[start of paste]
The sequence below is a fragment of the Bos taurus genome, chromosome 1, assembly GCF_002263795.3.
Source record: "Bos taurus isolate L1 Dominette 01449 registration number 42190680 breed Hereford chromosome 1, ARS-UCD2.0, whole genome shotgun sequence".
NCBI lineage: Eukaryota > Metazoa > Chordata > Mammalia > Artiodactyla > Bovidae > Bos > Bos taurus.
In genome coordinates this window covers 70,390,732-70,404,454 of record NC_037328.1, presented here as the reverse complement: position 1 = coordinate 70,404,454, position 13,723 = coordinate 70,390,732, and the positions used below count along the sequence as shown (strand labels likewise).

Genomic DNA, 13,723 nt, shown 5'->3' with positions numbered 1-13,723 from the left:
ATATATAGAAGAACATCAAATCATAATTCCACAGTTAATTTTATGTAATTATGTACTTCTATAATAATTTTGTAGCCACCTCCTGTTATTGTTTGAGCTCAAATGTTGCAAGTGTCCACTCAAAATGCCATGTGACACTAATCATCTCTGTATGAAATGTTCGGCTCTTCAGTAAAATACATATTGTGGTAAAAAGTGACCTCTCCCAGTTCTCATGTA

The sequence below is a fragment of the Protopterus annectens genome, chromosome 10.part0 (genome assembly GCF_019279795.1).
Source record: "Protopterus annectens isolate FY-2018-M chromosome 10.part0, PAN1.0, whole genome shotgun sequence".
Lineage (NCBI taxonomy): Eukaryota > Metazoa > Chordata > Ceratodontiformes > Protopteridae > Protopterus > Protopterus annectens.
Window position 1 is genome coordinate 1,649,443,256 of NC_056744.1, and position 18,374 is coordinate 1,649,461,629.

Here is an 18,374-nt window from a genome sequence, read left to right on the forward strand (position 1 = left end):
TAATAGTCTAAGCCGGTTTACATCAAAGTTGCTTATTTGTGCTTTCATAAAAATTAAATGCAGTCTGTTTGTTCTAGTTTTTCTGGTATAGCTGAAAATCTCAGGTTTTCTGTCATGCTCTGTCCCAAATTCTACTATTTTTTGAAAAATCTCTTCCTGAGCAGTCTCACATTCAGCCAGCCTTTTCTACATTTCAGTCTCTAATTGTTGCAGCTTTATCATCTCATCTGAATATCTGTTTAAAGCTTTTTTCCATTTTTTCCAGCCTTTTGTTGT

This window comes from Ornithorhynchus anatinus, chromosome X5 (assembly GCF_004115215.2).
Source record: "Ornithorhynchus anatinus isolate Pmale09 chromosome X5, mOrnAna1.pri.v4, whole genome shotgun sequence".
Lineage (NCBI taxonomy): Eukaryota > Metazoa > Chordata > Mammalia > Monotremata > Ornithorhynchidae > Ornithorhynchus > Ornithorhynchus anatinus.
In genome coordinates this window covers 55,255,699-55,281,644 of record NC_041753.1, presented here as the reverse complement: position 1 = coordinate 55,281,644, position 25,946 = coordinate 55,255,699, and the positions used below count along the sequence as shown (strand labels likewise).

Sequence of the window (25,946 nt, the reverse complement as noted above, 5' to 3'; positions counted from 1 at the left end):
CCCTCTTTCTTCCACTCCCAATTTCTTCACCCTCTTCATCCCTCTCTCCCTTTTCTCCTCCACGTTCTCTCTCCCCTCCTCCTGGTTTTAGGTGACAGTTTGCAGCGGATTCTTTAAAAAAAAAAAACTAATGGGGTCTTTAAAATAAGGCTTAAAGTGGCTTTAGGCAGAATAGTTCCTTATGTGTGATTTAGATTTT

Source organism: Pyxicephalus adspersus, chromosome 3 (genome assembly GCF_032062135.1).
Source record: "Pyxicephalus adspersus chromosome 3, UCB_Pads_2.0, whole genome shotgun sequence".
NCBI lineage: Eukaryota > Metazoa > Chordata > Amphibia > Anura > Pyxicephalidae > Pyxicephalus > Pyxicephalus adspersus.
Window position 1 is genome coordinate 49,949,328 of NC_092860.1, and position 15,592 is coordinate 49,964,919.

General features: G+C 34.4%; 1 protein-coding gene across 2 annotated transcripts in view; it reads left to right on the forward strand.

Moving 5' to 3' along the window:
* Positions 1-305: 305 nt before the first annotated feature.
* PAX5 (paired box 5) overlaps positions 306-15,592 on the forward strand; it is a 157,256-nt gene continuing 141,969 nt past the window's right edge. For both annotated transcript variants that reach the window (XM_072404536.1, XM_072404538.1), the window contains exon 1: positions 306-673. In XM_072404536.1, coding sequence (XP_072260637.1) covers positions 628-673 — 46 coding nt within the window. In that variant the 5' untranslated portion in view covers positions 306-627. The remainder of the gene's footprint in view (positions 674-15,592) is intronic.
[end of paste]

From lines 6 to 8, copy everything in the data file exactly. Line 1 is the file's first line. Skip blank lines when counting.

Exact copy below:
ATATATAGAAGAACATCAAATCATAATTCCACAGTTAATTTTATGTAATTATGTACTTCTATAATAATTTTGTAGCCACCTCCTGTTATTGTTTGAGCTCAAATGTTGCAAGTGTCCACTCAAAATGCCATGTGACACTAATCATCTCTGTATGAAATGTTCGGCTCTTCAGTAAAATACATATTGTGGTAAAAAGTGACCTCTCCCAGTTCTCATGTA

The sequence below is a fragment of the Protopterus annectens genome, chromosome 10.part0 (genome assembly GCF_019279795.1).
Source record: "Protopterus annectens isolate FY-2018-M chromosome 10.part0, PAN1.0, whole genome shotgun sequence".